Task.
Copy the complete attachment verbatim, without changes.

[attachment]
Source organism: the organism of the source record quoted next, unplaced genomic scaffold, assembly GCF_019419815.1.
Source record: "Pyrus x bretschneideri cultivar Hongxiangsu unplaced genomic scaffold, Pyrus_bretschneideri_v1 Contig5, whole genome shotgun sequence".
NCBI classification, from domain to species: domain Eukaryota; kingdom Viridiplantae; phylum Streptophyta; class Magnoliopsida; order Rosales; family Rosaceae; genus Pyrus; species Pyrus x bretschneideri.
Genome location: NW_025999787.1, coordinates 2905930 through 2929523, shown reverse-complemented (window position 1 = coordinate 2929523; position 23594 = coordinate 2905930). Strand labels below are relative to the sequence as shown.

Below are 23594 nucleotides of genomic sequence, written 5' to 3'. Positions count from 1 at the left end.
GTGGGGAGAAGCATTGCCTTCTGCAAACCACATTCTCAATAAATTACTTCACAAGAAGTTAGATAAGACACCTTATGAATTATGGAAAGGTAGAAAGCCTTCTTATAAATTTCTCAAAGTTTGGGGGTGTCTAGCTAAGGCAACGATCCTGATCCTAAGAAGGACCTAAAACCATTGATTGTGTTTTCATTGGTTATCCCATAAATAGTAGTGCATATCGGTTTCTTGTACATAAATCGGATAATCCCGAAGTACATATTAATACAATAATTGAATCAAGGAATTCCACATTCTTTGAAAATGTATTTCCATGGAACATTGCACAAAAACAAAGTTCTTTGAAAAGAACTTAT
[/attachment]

Source organism: the organism of the source record quoted next, unplaced genomic scaffold, assembly GCF_019419815.1.
Source record: "Pyrus x bretschneideri cultivar Hongxiangsu unplaced genomic scaffold, Pyrus_bretschneideri_v1 Contig5, whole genome shotgun sequence".
NCBI classification, from domain to species: domain Eukaryota; kingdom Viridiplantae; phylum Streptophyta; class Magnoliopsida; order Rosales; family Rosaceae; genus Pyrus; species Pyrus x bretschneideri.
Genome location: NW_025999787.1, coordinates 2905930 through 2929523, shown reverse-complemented (window position 1 = coordinate 2929523; position 23594 = coordinate 2905930). Strand labels below are relative to the sequence as shown.

Below are 23594 nucleotides of genomic sequence, written 5' to 3'. Positions count from 1 at the left end.
GTGGGGAGAAGCATTGCCTTCTGCAAACCACATTCTCAATAAATTACTTCACAAGAAGTTAGATAAGACACCTTATGAATTATGGAAAGGTAGAAAGCCTTCTTATAAATTTCTCAAAGTTTGGGGGTGTCTAGCTAAGGCAACGATCCTGATCCTAAGAAGGACCTAAAACCATTGATTGTGTTTTCATTGGTTATCCCATAAATAGTAGTGCATATCGGTTTCTTGTACATAAATCGGATAATCCCGAAGTACATATTAATACAATAATTGAATCAAGGAATTCCACATTCTTTGAAAATGTATTTCCATGGAACATTGCACAAAAACAAAGTTCTTTGAAAAGAACTTAT